“Since my daughter has been dating this kid my wife has changed considerably and has given our daughter advice that has left me with raised brows more than once.”
“Some of the advice I’ve heard my wife give is ‘oh it’s cute for boys to pay for everything, especially in your first relationship!’ Or ‘Oh honey don’t worry about that, he can pay for you, if he really liked you he would’ and similar.”
Where is this 16-year-old kid getting the money to fund his girlfriend?!
“I’ve tried to balance this out by telling my daughter straight away ‘two people in a partnership should be contributing equally’ and my personal favorite ‘if someone asks if they can take you out to dinner, it’s reasonable to expect them to pay, but if someone asks you to grab dinner with them, it’s reasonable to split the payment’.”
“I figured that would be an easy way for a young person to understand the difference.”
“However I’ve noticed my daughter becoming more and more entitled with her boyfriend’s money.”
“They haven’t been anywhere obviously since we’re home but the way she talks about him ‘oh I’ll just ask him to pay for x’ etc leaves a bad taste in my mouth.”
“She has also flippantly bragged/ mentioned that she gets him to buy gift cards for her etc by mentioning her mother’s advice, i.e. ‘if you really liked me you’d pay for x.’”
“I spoke to my wife privately and told her my concerns, she insists it’s a rite of passage for girls and it’s cute that she should feel a guy is completely spoiling her.”
“I told her that it’s not cute for her to be thinking it’s acceptable to view relationships as personal ATMs, and my wife became very angry with me and is now calling me an a***** with a lot of hostility.”
Here’s what the internet had to say about this.
“This straight-up sounds like mom is training her daughter on expecting “sugar daddy/sugar baby” to be the default scenario in a relationship.”
“The wife is also teaching the daughter she can ‘be bought’ like some kind of transaction/chattel.”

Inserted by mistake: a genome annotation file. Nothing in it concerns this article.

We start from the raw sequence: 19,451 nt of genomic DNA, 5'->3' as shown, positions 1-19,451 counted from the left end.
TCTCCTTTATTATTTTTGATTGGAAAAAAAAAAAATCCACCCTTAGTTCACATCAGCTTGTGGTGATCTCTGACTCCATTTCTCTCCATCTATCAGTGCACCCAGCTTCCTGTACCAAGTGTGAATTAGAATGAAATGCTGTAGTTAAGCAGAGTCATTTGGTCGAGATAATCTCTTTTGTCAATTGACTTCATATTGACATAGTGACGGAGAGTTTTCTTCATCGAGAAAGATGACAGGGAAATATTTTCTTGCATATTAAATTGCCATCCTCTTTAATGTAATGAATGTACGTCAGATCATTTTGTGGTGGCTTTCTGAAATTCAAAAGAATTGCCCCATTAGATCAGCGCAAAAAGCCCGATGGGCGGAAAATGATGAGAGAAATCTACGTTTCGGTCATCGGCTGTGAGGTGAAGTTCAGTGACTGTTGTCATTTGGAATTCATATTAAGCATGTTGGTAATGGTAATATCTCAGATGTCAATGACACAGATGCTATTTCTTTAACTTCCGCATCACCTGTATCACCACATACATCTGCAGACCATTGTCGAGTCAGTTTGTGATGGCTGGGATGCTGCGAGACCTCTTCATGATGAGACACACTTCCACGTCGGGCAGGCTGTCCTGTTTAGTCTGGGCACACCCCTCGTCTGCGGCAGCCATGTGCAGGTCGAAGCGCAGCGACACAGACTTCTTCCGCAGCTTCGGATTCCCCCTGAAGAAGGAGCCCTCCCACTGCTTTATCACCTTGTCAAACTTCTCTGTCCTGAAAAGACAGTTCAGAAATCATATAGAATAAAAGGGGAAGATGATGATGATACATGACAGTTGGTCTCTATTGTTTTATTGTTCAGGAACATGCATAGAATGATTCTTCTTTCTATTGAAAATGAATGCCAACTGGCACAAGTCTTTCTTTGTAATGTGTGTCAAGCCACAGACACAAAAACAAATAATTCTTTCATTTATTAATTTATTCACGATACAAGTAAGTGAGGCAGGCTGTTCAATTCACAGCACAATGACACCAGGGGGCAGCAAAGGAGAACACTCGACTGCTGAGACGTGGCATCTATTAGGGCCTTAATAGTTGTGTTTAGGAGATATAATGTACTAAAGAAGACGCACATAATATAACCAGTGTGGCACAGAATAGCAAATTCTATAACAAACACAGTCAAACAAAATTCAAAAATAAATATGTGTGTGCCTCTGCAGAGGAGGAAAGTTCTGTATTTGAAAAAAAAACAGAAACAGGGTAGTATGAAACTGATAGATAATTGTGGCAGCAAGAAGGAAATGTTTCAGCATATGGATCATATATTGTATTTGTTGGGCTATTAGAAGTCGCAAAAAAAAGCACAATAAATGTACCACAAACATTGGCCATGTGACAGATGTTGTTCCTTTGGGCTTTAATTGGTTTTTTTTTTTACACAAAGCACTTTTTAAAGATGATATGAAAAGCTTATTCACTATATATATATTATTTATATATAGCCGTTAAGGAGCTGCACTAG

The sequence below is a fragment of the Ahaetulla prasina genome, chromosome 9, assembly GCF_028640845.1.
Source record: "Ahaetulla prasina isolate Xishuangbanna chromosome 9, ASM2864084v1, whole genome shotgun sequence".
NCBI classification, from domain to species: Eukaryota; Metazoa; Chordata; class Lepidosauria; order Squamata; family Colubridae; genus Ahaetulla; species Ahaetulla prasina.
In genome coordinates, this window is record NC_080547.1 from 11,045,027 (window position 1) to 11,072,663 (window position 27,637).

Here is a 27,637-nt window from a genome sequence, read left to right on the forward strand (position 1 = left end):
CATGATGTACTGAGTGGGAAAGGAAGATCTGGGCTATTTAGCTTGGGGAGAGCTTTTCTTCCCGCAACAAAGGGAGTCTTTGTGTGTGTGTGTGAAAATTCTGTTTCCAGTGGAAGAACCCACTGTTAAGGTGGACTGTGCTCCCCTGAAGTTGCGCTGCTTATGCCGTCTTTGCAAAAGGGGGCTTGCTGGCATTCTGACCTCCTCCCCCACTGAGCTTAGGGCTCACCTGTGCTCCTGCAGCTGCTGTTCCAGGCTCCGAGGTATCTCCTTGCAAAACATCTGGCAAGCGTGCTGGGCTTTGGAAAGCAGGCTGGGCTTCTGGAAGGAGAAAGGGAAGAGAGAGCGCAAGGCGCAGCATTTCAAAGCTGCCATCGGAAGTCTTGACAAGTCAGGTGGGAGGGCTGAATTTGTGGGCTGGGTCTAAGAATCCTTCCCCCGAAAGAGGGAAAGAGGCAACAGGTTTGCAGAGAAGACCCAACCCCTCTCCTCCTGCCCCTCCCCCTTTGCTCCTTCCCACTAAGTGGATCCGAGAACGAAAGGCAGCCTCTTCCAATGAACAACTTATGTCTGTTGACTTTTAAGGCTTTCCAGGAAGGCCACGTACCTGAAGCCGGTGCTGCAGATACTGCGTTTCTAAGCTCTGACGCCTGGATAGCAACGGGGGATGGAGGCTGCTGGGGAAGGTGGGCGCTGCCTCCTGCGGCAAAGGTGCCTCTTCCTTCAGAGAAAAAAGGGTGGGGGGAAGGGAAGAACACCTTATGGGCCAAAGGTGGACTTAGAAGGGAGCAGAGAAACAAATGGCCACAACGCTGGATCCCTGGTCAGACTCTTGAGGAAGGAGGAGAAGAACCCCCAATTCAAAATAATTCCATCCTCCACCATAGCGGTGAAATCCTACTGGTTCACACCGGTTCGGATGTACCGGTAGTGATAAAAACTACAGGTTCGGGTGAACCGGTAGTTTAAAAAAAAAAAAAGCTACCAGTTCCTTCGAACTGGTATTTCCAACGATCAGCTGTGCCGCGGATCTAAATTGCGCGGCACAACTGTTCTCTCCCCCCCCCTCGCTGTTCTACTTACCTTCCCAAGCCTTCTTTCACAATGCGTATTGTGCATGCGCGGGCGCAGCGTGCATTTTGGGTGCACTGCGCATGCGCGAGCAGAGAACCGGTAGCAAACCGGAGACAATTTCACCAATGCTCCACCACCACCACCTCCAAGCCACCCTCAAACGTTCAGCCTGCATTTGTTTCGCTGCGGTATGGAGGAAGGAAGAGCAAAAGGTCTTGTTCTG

“Your wife’s advice is turning your daughter entitled and spoiled. This is not healthy in a relationship of any age and splitting costs should be how it is. You are completely right about relationships not being personal ATMs. If I was dating someone who started acting increasingly entitled to my money I’d leave, it’s not cool.”
“Talk to the boy and tell him he shouldn’t feel obligated to pay for everything she asks him for. She’s taking advantage of his naivety and lack of experience.”
“Yeah her mom is turning her into an entitled person. Shes framing it as cute to frame it as something positive & innocent when it’s really just taking advantage of someone. Also the “if you really like me you’d pay for it” thing is manipulative and gross. I just feel really bad for that poor dude dating her.”
“Your wife is training your daughter to live outside her means and to rely on others for what she wants. This is a dangerous slope until the “If you love me, you will pay” is directed at you and your wife. It’s literally setting her up to think money = love.”
“Please help your daughter navigate this so she doesn’t become a complete monster.”
“Sounds like the wife is living vicariously through her daughter. That’s some pretty bad parenting. She will raise an entitled brat and wonder what happened when she can’t make a mature, dignified relationship last.”
“Ask your wife how it would feel if you were the boy’s parent instead of the girl’s. Would you be cool with your kid’s girlfriend exploiting them? If no, your wife she probably shut up. Talk to your daughter separately and tell her being financially dependent on a man is embarrassing and very 1800s.”
“Ask your wife how she would feel if his dad told his son ‘if she really liked you, she’d ….’ you get the idea.”
“It’s not “cute” to feel entitled to someone else’s money.”
“This is teaching her to be financially dependent on men and creating a sense of entitlement. Also, assuming he’s around her age, it’s very unreasonable to expect a 16-year-old to have money to pay for everything of hers in the first place.”
You can read the rest of what the internet had to say about all this here.
Bre is a female millennial go getter residing in New York. One part entrepreneur, one part geek, she obtained her degree in Textile/Surface Design from The Fashion Institute of Technology.
She has held some exciting roles in both fashion as a designer working for brands like Victoria’s Secret and Henri Bendel, as well as in ad tech working for publishers like Ziff Davis.
Today she operates Chip Chick Media which reaches millions of women each month.
Bre is passionate about teaching women how to build a business and be an entrepreneur, in addition to keeping her readers informed of the latest technology trends and exciting products to improve their lifestyles.
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